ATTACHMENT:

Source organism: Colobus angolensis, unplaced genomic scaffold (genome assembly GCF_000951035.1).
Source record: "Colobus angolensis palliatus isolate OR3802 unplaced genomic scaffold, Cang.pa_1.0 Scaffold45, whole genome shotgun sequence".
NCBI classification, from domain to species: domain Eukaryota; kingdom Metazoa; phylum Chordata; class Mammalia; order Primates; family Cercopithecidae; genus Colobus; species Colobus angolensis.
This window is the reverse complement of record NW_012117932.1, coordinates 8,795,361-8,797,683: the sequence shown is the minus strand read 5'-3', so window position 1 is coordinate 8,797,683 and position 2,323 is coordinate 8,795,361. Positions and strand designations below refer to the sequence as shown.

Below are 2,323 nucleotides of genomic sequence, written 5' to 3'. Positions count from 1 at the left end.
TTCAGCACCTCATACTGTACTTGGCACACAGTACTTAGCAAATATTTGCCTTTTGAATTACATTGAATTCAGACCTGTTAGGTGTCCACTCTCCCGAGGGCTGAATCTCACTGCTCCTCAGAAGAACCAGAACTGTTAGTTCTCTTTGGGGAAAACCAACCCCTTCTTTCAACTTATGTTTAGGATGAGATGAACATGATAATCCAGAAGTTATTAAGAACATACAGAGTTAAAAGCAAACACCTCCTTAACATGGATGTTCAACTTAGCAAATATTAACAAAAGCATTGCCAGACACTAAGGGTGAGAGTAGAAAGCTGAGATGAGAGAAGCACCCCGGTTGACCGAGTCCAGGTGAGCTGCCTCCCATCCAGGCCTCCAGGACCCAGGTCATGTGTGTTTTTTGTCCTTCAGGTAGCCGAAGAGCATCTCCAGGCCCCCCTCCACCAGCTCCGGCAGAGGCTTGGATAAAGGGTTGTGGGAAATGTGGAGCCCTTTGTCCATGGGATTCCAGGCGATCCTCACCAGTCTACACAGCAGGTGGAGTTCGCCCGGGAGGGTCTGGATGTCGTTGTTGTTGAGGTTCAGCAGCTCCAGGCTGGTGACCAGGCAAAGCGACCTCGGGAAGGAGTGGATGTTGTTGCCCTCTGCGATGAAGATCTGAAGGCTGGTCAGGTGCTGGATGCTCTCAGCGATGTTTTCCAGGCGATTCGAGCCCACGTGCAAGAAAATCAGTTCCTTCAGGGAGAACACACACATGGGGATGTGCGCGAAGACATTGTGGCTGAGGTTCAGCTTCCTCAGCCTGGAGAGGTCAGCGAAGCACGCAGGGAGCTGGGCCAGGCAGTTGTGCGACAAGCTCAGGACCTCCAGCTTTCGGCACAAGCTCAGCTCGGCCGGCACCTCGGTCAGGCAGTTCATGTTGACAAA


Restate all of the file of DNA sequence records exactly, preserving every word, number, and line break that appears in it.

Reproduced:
Source organism: Colobus angolensis, unplaced genomic scaffold (genome assembly GCF_000951035.1).
Source record: "Colobus angolensis palliatus isolate OR3802 unplaced genomic scaffold, Cang.pa_1.0 Scaffold45, whole genome shotgun sequence".
NCBI classification, from domain to species: domain Eukaryota; kingdom Metazoa; phylum Chordata; class Mammalia; order Primates; family Cercopithecidae; genus Colobus; species Colobus angolensis.
This window is the reverse complement of record NW_012117932.1, coordinates 8,795,361-8,797,683: the sequence shown is the minus strand read 5'-3', so window position 1 is coordinate 8,797,683 and position 2,323 is coordinate 8,795,361. Positions and strand designations below refer to the sequence as shown.

Below are 2,323 nucleotides of genomic sequence, written 5' to 3'. Positions count from 1 at the left end.
TTCAGCACCTCATACTGTACTTGGCACACAGTACTTAGCAAATATTTGCCTTTTGAATTACATTGAATTCAGACCTGTTAGGTGTCCACTCTCCCGAGGGCTGAATCTCACTGCTCCTCAGAAGAACCAGAACTGTTAGTTCTCTTTGGGGAAAACCAACCCCTTCTTTCAACTTATGTTTAGGATGAGATGAACATGATAATCCAGAAGTTATTAAGAACATACAGAGTTAAAAGCAAACACCTCCTTAACATGGATGTTCAACTTAGCAAATATTAACAAAAGCATTGCCAGACACTAAGGGTGAGAGTAGAAAGCTGAGATGAGAGAAGCACCCCGGTTGACCGAGTCCAGGTGAGCTGCCTCCCATCCAGGCCTCCAGGACCCAGGTCATGTGTGTTTTTTGTCCTTCAGGTAGCCGAAGAGCATCTCCAGGCCCCCCTCCACCAGCTCCGGCAGAGGCTTGGATAAAGGGTTGTGGGAAATGTGGAGCCCTTTGTCCATGGGATTCCAGGCGATCCTCACCAGTCTACACAGCAGGTGGAGTTCGCCCGGGAGGGTCTGGATGTCGTTGTTGTTGAGGTTCAGCAGCTCCAGGCTGGTGACCAGGCAAAGCGACCTCGGGAAGGAGTGGATGTTGTTGCCCTCTGCGATGAAGATCTGAAGGCTGGTCAGGTGCTGGATGCTCTCAGCGATGTTTTCCAGGCGATTCGAGCCCACGTGCAAGAAAATCAGTTCCTTCAGGGAGAACACACACATGGGGATGTGCGCGAAGACATTGTGGCTGAGGTTCAGCTTCCTCAGCCTGGAGAGGTCAGCGAAGCACGCAGGGAGCTGGGCCAGGCAGTTGTGCGACAAGCTCAGGACCTCCAGCTTTCGGCACAAGCTCAGCTCGGCCGGCACCTCGGTCAGGCAGTTCATGTTGACAAA